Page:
#### 3.3. Development of an Empirical Expression

_{1}, I

_{2}, I

_{3}], within the considered range, the normalization was performed using Equation (11). The normalized input set became [I

_{1n}, I

_{2n}, I

_{3n}].

_{1}to W

_{8}:

_{1}= [I

_{1}MF

_{1}] × [I

_{2}MF

_{1}] × [I

_{3}MF

_{1}]

_{2}= [I

_{1}MF

_{1}] × [I

_{2}MF

_{1}] × [I

_{3}MF

_{2}]

_{3}= [I

_{1}MF

_{1}] × [I

_{2}MF

_{2}] × [I

_{3}MF

_{2}]

_{4}= [I

_{1}MF

_{1}] × [I

_{2}MF

_{2}] × [I

_{3}MF

_{2}]

_{5}= [I

_{1}MF

_{2}] × [I

_{2}MF

_{1}] × [I

_{3}MF

_{1}]

_{6}= [I

_{1}MF

_{2}] × [I

_{2}MF

_{1}] × [I

_{3}MF

_{2}]

_{7}= [I

_{1}MF

_{2}] × [I

_{2}MF

_{2}] × [I

_{3}MF

_{1}]

_{8}= [I

_{1}MF

_{1}] × [I

_{2}MF

_{2}] × [I

_{3}MF

_{2}]

_{i}MF

_{j}corresponds to i

^{th}input and j

^{th}MF. The Gaussian membership function was represented by the following equation (Equation (13)):

_{n}was calculated from the relationship provided as

_{n}≤ 1.

_{n}

_{n}was carried out using the following equation (Equation (15)):

#### 3.4. Forecasting Rainfalls for the Period 2021–2030 by Using the Developed Empirical Equation

## 4. Conclusions

## Author Contributions

## Funding

## Data Availability Statement

## Conflicts of Interest

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**Figure 6.**Comparison of the ANFIS outcomes with the actual data for the (

**a**) training and (

**b**) testing data set.

**Figure 8.**Comparison of forecasted results with actual ones for the period 2011 to 2020. The x-axis refers to the months from January (i.e., 1) to December (i.e., 12), the y-axis refers to the normalized rainfall, and the given year is provided at the top of each graph.

**Figure 10.**Combined effects of (

**a**) R(t) and R(t − 1), (

**b**) R(t) and R(t − 2), and (

**c**) R(t − 1) and R(t − 2) on the output.

**Figure 11.**Forecasted normalized monthly rainfall from 2021 to 2030, along with the average rainfall (from 2011 to 2020).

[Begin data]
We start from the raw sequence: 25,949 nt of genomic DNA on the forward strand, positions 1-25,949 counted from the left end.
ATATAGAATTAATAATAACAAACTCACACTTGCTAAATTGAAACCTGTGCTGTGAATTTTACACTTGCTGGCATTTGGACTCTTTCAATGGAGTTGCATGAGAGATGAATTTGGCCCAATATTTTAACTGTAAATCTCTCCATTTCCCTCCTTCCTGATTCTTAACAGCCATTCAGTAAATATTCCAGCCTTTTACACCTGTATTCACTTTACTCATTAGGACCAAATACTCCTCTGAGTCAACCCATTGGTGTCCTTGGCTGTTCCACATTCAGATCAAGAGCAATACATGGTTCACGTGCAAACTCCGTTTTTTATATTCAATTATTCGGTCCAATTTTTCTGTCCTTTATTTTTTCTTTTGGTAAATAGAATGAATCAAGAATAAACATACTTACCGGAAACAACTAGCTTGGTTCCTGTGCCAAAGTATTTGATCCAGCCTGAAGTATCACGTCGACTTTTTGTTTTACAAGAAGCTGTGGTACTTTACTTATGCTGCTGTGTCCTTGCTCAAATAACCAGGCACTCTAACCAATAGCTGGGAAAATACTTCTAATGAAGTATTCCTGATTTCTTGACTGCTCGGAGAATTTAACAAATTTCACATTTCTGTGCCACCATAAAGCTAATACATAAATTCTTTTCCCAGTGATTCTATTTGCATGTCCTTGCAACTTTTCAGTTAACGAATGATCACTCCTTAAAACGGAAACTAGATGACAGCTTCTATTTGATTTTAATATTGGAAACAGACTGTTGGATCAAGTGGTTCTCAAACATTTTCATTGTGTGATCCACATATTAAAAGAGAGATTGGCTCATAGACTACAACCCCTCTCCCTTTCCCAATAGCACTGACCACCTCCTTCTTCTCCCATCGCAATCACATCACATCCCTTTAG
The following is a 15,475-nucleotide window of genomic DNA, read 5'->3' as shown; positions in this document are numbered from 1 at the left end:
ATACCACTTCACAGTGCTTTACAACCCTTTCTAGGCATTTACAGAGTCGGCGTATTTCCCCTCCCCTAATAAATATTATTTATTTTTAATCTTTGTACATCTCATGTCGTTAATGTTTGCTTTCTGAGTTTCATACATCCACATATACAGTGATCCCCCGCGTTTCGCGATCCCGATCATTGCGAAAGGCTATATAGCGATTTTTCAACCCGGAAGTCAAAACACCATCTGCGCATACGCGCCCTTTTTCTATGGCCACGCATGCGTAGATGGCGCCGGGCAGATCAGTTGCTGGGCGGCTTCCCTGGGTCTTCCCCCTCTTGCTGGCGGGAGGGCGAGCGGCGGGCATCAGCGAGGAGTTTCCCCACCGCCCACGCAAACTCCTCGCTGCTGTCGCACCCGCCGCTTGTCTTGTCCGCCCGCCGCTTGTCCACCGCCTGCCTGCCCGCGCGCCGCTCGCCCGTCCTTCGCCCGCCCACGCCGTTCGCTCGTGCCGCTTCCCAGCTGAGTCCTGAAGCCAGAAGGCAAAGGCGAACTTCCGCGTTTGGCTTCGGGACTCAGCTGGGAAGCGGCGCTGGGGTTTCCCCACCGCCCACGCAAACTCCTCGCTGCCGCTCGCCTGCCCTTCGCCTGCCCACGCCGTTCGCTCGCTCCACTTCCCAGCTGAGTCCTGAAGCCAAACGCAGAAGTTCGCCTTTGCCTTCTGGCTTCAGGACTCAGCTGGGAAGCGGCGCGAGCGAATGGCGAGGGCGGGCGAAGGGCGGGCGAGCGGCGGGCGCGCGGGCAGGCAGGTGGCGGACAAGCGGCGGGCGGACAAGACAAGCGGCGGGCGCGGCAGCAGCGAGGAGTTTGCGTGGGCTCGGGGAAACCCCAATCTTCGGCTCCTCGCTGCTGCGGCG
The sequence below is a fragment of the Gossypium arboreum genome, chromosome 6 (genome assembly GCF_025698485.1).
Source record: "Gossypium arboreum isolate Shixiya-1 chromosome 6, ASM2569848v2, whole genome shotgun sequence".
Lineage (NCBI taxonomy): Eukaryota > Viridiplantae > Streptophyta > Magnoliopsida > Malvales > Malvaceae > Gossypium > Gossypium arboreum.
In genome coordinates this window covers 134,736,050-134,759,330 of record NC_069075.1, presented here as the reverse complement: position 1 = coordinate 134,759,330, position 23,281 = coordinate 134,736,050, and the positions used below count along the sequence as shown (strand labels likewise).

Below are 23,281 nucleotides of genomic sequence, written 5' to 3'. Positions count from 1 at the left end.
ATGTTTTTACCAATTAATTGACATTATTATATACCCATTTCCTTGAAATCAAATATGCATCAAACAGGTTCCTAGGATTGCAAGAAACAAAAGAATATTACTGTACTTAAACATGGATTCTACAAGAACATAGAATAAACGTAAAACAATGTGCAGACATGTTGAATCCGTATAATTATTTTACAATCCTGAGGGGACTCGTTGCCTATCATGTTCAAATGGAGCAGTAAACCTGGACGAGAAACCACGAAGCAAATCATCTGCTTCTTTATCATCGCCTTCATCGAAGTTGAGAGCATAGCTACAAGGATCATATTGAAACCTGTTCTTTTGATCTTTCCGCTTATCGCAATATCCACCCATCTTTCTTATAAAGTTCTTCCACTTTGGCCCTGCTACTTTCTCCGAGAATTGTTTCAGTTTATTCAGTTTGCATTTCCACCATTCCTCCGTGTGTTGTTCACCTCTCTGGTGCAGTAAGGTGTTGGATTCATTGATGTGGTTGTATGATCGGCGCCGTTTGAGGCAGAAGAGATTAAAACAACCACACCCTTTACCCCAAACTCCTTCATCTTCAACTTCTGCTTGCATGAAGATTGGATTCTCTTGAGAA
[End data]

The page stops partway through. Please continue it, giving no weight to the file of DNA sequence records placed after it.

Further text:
Parameters | Rainfall | T_{max} | T_{min} | RH | WS | SR |
---|---|---|---|---|---|---|

Unit | mm/day | °C | °C | % | m/s | kw-hr/m^{2}/day |

Frequency | Daily | |||||

Time | 1983–2020 | |||||

Source | Indian Monsoon Data Assimilation and Analysis (IMDAA) | |||||

Spatial Resolution | 0.25° × 0.25° |

Inputs | Membership Function | |||
---|---|---|---|---|

Unit | MF_{1} | MF_{2} | ||

σ | C | σ | C | |

I1 | 0.2152 | −1.031 | 0.2323 | −0.6165 |

I2 | 0.08962 | −1.032 | 0.1304 | −0.7043 |

I3 | 0.2201 | −1.024 | 0.2318 | −0.6137 |

Input | Constant |
---|---|

1 | −1.084 |

2 | −0.783 |

3 | −1.099 |

4 | −0.6866 |

5 | −0.8932 |

6 | −0.9446 |

7 | −0.5058 |

8 | −0.9508 |

**Table 4.**Performance indices MSE and MAPE to evaluate the prediction effects of the proposed ANFIS model.

Year | 2011 | 2012 | 2013 | 2014 | 2015 | 2016 | 2017 | 2018 | 2019 | 2020 |
---|---|---|---|---|---|---|---|---|---|---|

MSE | 0.007 | 0.002 | 0.002 | 0.001 | 0.003 | 0.001 | 0.005 | 0.002 | 0.001 | 0.003 |

MAPE | 7.04 | 4.15 | 3.93 | 2.54 | 4.49 | 3.22 | 4.78 | 3.80 | 2.72 | 5.09 |

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**MDPI and ACS Style**

Rao, M.U.M.; Patra, K.C.; Sasmal, S.K.; Sharma, A.; Oliveto, G.
Forecasting of Rainfall across River Basins Using Soft Computing Techniques: The Case Study of the Upper Brahmani Basin (India). *Water* **2023**, *15*, 499.
https://doi.org/10.3390/w15030499

**AMA Style**

Rao MUM, Patra KC, Sasmal SK, Sharma A, Oliveto G.
Forecasting of Rainfall across River Basins Using Soft Computing Techniques: The Case Study of the Upper Brahmani Basin (India). *Water*. 2023; 15(3):499.
https://doi.org/10.3390/w15030499

**Chicago/Turabian Style**

Rao, M. Uma Maheswar, Kanhu Charan Patra, Suvendu Kumar Sasmal, Anurag Sharma, and Giuseppe Oliveto.
2023. "Forecasting of Rainfall across River Basins Using Soft Computing Techniques: The Case Study of the Upper Brahmani Basin (India)" *Water* 15, no. 3: 499.
https://doi.org/10.3390/w15030499